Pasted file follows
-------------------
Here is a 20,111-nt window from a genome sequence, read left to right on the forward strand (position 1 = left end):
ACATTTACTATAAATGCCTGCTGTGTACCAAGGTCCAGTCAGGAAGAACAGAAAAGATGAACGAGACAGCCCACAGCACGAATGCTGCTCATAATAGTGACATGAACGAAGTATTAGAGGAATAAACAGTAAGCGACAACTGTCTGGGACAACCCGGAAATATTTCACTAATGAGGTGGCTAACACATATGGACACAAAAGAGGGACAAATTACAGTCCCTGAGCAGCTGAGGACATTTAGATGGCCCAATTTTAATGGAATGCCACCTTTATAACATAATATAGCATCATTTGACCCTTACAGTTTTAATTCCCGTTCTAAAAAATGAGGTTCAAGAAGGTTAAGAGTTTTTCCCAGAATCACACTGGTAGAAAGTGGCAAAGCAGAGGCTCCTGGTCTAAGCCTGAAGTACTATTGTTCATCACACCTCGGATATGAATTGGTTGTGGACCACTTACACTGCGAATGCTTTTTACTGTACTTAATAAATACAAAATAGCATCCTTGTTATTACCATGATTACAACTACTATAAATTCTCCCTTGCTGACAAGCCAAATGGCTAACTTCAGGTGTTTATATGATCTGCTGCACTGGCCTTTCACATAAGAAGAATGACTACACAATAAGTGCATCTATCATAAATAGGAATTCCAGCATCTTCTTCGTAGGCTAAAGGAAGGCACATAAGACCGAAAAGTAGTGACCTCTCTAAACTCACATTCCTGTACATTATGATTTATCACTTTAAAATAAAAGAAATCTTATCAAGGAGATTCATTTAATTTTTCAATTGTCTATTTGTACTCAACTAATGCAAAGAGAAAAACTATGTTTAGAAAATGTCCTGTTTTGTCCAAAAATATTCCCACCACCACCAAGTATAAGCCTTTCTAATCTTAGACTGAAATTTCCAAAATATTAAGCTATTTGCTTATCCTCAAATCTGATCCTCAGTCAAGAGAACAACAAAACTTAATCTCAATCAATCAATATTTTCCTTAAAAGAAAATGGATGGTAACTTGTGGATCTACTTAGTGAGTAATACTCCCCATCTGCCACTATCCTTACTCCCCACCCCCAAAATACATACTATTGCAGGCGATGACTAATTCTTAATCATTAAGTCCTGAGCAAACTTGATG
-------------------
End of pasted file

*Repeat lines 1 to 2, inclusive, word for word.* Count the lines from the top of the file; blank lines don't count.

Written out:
Here is a 20,111-nt window from a genome sequence, read left to right on the forward strand (position 1 = left end):
ACATTTACTATAAATGCCTGCTGTGTACCAAGGTCCAGTCAGGAAGAACAGAAAAGATGAACGAGACAGCCCACAGCACGAATGCTGCTCATAATAGTGACATGAACGAAGTATTAGAGGAATAAACAGTAAGCGACAACTGTCTGGGACAACCCGGAAATATTTCACTAATGAGGTGGCTAACACATATGGACACAAAAGAGGGACAAATTACAGTCCCTGAGCAGCTGAGGACATTTAGATGGCCCAATTTTAATGGAATGCCACCTTTATAACATAATATAGCATCATTTGACCCTTACAGTTTTAATTCCCGTTCTAAAAAATGAGGTTCAAGAAGGTTAAGAGTTTTTCCCAGAATCACACTGGTAGAAAGTGGCAAAGCAGAGGCTCCTGGTCTAAGCCTGAAGTACTATTGTTCATCACACCTCGGATATGAATTGGTTGTGGACCACTTACACTGCGAATGCTTTTTACTGTACTTAATAAATACAAAATAGCATCCTTGTTATTACCATGATTACAACTACTATAAATTCTCCCTTGCTGACAAGCCAAATGGCTAACTTCAGGTGTTTATATGATCTGCTGCACTGGCCTTTCACATAAGAAGAATGACTACACAATAAGTGCATCTATCATAAATAGGAATTCCAGCATCTTCTTCGTAGGCTAAAGGAAGGCACATAAGACCGAAAAGTAGTGACCTCTCTAAACTCACATTCCTGTACATTATGATTTATCACTTTAAAATAAAAGAAATCTTATCAAGGAGATTCATTTAATTTTTCAATTGTCTATTTGTACTCAACTAATGCAAAGAGAAAAACTATGTTTAGAAAATGTCCTGTTTTGTCCAAAAATATTCCCACCACCACCAAGTATAAGCCTTTCTAATCTTAGACTGAAATTTCCAAAATATTAAGCTATTTGCTTATCCTCAAATCTGATCCTCAGTCAAGAGAACAACAAAACTTAATCTCAATCAATCAATATTTTCCTTAAAAGAAAATGGATGGTAACTTGTGGATCTACTTAGTGAGTAATACTCCCCATCTGCCACTATCCTTACTCCCCACCCCCAAAATACATACTATTGCAGGCGATGACTAATTCTTAATCATTAAGTCCTGAGCAAACTTGATG